Imperialism and Science
Social Impact and Interaction
by George N. Vlahakis, Isabel Maria Malaquias, Nathan M. Brooks, François Regourd, Feza Gunergun, and David Wright Mark A. Largent, Series Editor
April 2006, 384pp, 7x10
1 volume, ABC-CLIO

Hardcover: 978-1-85109-673-2
$83, £62, 70€, A119
eBook Available: 978-1-85109-678-7
Please contact your preferred eBook vendor for pricing.

From alchemy to the atom bomb, from penicillin to poison gas, the proliferation of Western science throughout the colonial world was driven by imperial imperatives. In 19th-century Greece, science was seen as a weapon in the independence struggle, while America’s transformation from colony to superpower can largely be attributed to its enthusiastic embrace of science and technology.

A unique resource that synthesizes existing primary and secondary sources to provide a fascinating introduction to the development and dissemination of science within history's great empires, as well as the complex interaction between imperialism and scientific progress over two centuries.

Imperialism and Science is a scholarly yet accessible chronicle of the impact of imperialism on science over the past 200 years, from the effect of Catholicism on scientific progress in Latin America to the importance of U.S. government funding of scientific research to America’s preeminent place in the world.

Spanning two centuries of scientific advance throughout the age of empire, Imperialism and Science sheds new light on the spread of scientific thought throughout the former colonial world. Science made enormous advances during this period, often being associated with anti-Imperialist struggle or, as in the case of the science brought to 19th-century China and India by the British, with Western cultural hegemony.

Features

  • Packed with portraits of key scientists, their discoveries, and their achievements, bringing to life the contribution of scientists from even the most far-flung corners of empire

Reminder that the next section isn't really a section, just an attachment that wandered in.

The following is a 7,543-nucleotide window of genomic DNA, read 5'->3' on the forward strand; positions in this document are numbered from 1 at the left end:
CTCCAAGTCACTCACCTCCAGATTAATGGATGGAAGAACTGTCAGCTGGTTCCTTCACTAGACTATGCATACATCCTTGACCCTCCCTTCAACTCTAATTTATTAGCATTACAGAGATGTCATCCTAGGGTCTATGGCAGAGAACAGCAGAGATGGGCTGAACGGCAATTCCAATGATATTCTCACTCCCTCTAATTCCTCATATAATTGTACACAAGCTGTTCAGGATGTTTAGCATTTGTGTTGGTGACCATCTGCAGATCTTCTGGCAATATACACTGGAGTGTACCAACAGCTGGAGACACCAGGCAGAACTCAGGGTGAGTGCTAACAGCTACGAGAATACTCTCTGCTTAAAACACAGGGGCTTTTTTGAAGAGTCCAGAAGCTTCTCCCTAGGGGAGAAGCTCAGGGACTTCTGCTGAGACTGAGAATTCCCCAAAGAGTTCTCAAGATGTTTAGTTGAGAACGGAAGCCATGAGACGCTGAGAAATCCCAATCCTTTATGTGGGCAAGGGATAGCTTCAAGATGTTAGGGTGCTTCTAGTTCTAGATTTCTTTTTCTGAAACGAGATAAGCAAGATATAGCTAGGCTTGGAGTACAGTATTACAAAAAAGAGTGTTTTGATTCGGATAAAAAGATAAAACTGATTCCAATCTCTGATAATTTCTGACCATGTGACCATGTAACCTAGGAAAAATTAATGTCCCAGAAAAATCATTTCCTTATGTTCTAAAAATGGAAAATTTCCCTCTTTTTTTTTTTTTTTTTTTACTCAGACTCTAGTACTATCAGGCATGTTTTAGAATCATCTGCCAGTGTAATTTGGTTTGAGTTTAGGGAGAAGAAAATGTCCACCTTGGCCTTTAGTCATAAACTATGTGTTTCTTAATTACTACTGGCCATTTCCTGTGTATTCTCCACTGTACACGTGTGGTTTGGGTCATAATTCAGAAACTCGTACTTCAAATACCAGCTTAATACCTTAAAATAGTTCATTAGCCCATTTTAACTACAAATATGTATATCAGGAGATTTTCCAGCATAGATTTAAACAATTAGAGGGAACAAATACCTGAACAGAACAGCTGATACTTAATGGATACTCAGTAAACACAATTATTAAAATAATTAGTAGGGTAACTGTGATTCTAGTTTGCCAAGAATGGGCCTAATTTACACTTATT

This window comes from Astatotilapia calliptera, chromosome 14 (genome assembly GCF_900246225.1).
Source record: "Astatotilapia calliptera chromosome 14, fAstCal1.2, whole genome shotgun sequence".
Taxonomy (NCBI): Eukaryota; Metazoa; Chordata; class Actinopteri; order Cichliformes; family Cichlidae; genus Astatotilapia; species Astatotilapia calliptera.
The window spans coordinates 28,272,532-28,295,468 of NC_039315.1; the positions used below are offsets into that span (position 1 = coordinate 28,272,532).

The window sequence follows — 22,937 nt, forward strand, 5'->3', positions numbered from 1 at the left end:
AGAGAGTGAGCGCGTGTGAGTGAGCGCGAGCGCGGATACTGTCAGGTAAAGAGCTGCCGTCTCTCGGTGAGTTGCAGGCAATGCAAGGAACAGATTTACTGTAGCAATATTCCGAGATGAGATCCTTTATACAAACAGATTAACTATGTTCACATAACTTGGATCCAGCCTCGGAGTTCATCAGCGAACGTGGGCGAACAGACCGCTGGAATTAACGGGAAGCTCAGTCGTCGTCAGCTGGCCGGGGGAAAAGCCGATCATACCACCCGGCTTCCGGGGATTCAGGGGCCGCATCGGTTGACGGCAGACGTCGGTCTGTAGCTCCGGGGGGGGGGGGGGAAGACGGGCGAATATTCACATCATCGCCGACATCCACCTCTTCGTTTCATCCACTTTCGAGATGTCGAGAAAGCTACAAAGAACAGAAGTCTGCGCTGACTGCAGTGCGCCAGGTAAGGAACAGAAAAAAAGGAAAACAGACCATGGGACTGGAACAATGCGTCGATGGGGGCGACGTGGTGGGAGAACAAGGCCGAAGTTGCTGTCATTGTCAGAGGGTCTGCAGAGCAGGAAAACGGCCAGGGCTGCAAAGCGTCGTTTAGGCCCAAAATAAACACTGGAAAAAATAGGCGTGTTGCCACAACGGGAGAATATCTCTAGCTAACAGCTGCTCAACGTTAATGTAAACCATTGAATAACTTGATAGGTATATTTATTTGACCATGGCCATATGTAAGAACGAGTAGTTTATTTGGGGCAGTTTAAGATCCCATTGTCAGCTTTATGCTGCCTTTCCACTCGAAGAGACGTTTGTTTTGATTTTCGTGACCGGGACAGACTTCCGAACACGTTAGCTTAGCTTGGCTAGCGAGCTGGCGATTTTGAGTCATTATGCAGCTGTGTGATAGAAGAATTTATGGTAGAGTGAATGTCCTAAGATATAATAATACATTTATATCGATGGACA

• Includes a detailed chronology, bibliography, and a glossary of key scientific terms of the era, helping to make the history of science accessible to the general reader
George N. Vlahakis, PhD, is fellow researcher at the Institute of Neohellenic Research/National Hellenic Research Foundation in Athens, Greece and teaches history of Greek philosophy and science at the Greek Open University, Patra, Greece. His published works include History and Philosophy of Sciences in the Greek-Speaking Lands.

Isabel Maria Malaquias teaches history of physics in the Department of Physics, University of Aveiro, Aveiro, Portugal. She has written many articles on the history of physics in Portugal.

Nathan M. Brooks is associate professor in the Department of History, New Mexico State University, Las Cruces, NM. He has written articles on the Russian history of chemistry.

François Regourd is Maître de Conférences in modern history at the University of Paris X–Nanterre, Paris, France. He has written many articles on French science and colonization.

Feza Gunergun is professor of history of science at Istanbul University, Istanbul, Turkey. She has written many articles and books on Ottoman science.

David Wright, PhD, teaches chemistry at Kendrick School in Reading, UK. His published works include The Transmission of Western Chemistry in Late Imperial China, 1840–1900.

Reviews

"College-level audiences seeking references in science and political history will welcome Imperialism and Science. . . . Its revelations and insights are important for understanding the paths, progress, and international influences upon the scientific community as a whole, so college-level holdings shouldn't be without it."—Midwest Book Review, February 1, 2007
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